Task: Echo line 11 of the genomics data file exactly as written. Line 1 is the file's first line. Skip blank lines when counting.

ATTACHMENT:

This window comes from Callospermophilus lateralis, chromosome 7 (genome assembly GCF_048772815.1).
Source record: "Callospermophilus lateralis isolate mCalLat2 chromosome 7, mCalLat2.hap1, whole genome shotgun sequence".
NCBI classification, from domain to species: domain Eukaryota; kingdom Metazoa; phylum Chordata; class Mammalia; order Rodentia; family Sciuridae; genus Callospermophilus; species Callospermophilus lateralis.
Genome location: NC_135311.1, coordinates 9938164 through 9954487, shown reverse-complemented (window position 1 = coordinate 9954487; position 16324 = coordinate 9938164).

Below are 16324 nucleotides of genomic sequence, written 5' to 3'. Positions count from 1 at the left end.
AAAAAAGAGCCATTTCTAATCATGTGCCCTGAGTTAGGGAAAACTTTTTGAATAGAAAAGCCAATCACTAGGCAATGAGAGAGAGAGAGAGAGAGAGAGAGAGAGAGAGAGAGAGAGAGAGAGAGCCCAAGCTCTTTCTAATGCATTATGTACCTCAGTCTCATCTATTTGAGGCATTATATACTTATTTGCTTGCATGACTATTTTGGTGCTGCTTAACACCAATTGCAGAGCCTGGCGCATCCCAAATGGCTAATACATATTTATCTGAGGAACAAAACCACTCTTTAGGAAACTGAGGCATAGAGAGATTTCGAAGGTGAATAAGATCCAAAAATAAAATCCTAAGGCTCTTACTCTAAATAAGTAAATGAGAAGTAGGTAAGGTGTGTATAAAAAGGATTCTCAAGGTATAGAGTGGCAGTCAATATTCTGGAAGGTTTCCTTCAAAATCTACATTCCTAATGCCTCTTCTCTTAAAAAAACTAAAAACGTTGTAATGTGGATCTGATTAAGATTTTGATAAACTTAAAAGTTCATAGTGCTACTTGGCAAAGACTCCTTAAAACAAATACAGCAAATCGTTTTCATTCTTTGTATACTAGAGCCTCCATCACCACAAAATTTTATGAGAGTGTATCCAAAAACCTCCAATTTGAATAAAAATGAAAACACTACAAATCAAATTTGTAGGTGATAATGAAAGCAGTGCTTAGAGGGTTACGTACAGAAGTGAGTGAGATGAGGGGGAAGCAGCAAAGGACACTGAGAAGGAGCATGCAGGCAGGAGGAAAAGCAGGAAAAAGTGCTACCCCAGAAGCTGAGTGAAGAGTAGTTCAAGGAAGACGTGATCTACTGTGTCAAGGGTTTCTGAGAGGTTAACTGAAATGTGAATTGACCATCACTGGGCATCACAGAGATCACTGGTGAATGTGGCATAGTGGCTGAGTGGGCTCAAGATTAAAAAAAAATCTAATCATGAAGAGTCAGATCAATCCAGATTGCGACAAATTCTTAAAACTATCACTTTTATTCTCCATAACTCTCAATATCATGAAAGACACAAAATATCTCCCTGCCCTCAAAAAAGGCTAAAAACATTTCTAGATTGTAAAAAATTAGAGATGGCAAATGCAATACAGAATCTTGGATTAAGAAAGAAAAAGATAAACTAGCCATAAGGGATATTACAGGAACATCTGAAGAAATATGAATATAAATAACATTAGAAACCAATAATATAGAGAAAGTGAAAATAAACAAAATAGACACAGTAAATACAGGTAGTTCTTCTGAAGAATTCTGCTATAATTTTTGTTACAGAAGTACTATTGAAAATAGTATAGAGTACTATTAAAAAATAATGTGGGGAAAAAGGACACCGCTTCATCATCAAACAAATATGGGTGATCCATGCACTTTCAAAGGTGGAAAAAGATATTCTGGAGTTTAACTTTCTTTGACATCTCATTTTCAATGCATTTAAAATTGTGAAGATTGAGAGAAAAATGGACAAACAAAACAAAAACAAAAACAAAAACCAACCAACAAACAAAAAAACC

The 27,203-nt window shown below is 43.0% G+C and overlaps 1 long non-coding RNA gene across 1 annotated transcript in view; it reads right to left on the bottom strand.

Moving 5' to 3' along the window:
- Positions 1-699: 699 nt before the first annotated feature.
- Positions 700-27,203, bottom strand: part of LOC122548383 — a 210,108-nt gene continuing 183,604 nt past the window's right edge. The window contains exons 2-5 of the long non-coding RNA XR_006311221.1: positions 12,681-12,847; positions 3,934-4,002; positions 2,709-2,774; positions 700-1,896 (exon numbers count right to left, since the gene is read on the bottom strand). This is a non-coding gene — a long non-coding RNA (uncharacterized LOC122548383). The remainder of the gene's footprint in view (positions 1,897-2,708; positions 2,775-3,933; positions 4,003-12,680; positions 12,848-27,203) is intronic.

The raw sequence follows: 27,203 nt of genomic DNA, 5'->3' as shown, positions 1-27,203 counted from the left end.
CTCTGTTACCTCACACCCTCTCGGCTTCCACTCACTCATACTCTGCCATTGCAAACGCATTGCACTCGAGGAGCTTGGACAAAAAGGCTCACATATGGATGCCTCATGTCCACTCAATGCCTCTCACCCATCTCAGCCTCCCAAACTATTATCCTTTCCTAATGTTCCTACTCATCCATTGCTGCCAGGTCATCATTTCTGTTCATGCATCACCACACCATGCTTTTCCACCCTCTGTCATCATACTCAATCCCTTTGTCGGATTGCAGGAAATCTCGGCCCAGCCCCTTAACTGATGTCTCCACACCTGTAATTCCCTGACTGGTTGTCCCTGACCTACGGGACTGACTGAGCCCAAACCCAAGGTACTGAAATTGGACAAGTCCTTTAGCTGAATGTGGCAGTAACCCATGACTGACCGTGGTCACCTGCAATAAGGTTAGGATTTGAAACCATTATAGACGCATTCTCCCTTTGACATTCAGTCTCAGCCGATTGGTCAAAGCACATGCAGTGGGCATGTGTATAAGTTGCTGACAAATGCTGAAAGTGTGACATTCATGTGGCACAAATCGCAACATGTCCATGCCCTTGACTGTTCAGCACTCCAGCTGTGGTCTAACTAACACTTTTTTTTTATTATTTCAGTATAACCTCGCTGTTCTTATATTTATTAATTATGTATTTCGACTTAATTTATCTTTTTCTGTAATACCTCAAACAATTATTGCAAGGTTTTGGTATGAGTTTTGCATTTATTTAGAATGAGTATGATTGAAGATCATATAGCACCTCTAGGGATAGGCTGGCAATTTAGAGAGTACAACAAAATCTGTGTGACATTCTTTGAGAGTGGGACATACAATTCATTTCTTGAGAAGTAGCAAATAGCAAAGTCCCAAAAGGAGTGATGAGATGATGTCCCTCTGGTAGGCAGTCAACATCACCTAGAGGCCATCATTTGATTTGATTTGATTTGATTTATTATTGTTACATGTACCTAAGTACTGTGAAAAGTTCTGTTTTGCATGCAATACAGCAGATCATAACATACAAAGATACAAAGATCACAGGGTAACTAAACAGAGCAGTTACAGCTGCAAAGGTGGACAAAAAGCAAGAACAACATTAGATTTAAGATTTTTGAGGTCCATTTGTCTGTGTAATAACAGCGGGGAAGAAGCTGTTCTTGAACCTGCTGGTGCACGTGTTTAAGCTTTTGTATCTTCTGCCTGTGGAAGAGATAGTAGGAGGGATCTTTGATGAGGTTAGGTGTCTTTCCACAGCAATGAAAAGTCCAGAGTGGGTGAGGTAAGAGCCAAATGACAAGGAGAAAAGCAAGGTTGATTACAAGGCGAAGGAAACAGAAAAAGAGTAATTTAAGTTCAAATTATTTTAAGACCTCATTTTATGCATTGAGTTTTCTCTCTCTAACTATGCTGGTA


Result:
The raw sequence follows: 27,203 nt of genomic DNA, 5'->3' as shown, positions 1-27,203 counted from the left end.